The Ultimate Guide of Brazilian Celebrations and Holidays
- Wednesday August 10th, 2022
- Posted by: Amanda Ennes
- Category: Brazil
There are some holidays and festivities that people celebrate worldwide, like Christmas and Mother’s Day. However, some regional celebrations are particular to a specific country. In Brazil, we have some traditional parties and holidays important to all Brazilians, such as Carnival and Festa Junina. Furthermore, other Brazilian celebrations less famous worldwide are also significant to the nation.
In this blog post, we bring you an ultimate guide to the most important and popular Brazilian celebrations in the country, including religious holidays, music festivals, and cultural festivities.
Lavagem do Bonfim
Lavagem do Bonfim is a religious celebration in Salvador. It is the largest event in Bahia after Carnival. On this day, thousands of worshippers attend the masses hosted that day and, after that, go on a religious walk of approximately 8 kilometers, between the Church of Nossa Senhora da Conceição da Praia and the Sacred Hill.
Folia de Reis
This party represents Brazilian Folklore and other religious celebrations. It happens from December 24th until January 6th. It celebrates the visit of the three wise men to Jesus. The festivity happens all over Brazil, especially in the states of the Northeast region.
Carnival happens around 40 days before Easter. So, usually during the month of February, sometimes March. There are Carnival festivities all around Brazil, but the most popular parties are in Rio de Janeiro, Salvador, Recife, Olinda, and Ouro Preto. You can enjoy Carnival by going to the street parties or watching the samba schools’ parades.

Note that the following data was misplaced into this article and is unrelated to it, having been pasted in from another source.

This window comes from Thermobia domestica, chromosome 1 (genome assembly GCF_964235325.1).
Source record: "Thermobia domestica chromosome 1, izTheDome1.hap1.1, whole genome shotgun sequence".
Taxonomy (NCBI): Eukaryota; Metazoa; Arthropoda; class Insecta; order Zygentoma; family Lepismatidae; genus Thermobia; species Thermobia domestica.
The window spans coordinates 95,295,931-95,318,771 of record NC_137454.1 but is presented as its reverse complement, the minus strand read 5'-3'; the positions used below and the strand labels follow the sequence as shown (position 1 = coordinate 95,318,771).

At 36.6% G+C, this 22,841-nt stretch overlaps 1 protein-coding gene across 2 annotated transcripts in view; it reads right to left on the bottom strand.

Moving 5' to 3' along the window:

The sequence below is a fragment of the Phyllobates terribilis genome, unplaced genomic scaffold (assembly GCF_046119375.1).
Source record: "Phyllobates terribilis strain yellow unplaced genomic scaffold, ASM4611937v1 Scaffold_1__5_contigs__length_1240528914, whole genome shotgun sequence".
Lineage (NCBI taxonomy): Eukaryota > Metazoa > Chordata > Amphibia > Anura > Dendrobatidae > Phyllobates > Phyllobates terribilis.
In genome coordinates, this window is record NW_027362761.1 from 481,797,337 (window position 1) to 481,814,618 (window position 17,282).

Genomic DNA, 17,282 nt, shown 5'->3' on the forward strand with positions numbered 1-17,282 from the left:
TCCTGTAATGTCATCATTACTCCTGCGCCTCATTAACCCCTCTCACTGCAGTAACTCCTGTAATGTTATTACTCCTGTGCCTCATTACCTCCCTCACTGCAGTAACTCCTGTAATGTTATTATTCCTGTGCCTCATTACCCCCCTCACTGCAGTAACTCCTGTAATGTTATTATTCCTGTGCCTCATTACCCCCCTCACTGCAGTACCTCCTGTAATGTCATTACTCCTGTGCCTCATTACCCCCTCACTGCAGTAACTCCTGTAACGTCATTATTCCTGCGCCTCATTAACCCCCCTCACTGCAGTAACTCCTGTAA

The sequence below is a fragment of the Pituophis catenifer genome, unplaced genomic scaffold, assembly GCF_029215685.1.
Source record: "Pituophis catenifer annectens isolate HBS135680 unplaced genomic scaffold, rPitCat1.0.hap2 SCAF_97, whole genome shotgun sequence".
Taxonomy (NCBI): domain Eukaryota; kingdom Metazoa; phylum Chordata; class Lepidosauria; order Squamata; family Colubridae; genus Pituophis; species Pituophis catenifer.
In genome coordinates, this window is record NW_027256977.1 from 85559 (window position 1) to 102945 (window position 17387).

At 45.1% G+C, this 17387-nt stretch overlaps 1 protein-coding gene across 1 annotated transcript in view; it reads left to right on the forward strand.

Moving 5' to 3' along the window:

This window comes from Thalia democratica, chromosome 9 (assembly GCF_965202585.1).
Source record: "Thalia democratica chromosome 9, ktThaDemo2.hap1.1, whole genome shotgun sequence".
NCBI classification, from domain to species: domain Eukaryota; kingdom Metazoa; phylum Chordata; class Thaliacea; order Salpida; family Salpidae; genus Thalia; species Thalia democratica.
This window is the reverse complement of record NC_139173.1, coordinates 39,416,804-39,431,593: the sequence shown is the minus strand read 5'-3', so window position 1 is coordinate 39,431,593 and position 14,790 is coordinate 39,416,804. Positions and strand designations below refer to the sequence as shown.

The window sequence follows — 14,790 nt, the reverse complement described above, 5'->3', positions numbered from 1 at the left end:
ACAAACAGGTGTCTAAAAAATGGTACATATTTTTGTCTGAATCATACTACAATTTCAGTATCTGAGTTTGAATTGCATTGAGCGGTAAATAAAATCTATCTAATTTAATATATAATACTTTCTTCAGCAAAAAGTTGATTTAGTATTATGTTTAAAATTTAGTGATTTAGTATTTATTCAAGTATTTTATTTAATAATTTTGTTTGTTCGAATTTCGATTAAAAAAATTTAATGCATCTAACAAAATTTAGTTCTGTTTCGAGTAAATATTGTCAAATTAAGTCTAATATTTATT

Reall all about Carnival here: All About Carnival in Brazil – History, Where to Go & Vocabulary.
The Yemanjá Feast is a religious celebration in honor of a major water spirit in Brazil. It is one of the largest religious events in the country, celebrated every year on February 2nd. On that day, a huge crowd goes to the beaches of Rio Vermelho in Salvador to celebrate Yemanjá. Hundreds of boats also follow the festivity, bringing gifts to the goddess of the sea.
Lollapalooza is an annual music festival held in different parts of the world. In Brazil, São Paulo hosts the festival since 2012. The event brings to the country the most famous pop singers in the world, as well as the big names in the Brazilian music industry.
In Brazil, we also celebrate April Fools on April 1st. However, we call it Dia da Mentira (Day of Lies). It is time to trick your friend with false claims and white lies and see if they fall for your pranks.
Easter in Brazil revolves around religious celebrations, family, food, and chocolate. Easter eggs are the most common gifts shared between loved ones, especially kids. The Easter mass and Easter lunch are also important, with most families eating fish this day.
Furthermore, the Passion of Christ is also an important aspect of this holiday. Hundreds of theater companies perform the biblical drama all around Brazil.
This public holiday falls on May 1st. It celebrates Brazilian workers and the labor movement. Many cities host free live concerts for the population as well as other events around the neighborhoods.
Further reading: Day Off: Public Holidays in Brazil.
Virada Cultural is an event that lasts for 24 hours non-stop in São Paulo. It features cultural events, such as live concerts, plays, art and history exhibitions, and much more. There are different stages around the city center and the organizers encourage the population to occupy the streets to socialize and have fun.
Mother’s Day in Brazil is celebrated on the second Sunday of May and children spend the day with their mothers, sharing gifts and having lunch together.
Festa Junina is one of the most popular Brazilian celebrations among its people. It occurs in June, during the wintertime in Brazil. It is a big part of the Brazilian culture, which celebrates the harvest season and also the Saints of June. Festa Junina in Brazil is also famous for its traditional clothes, colors, decorations, games, and, of course, the food!
Even though most Brazilians celebrate Festa Junina nowadays, it is mostly a Catholic party. Church fairs followed by masses are organized to celebrate Saint Antony on June 13th, Saint John the Baptist on June 24th, and Saint Peter on June 29th.
Read more about Festa Junina on our blog post Festa Junina in Brazil – Traditional Church Fairs.
Parintins Folklore Festival
The Parintins Folklore Festival is a popular annual celebration held in Amazonas. It is one of the most famous Brazilian festivals in the country, almost as big as Carnival. It happens every year on the last weekend of June.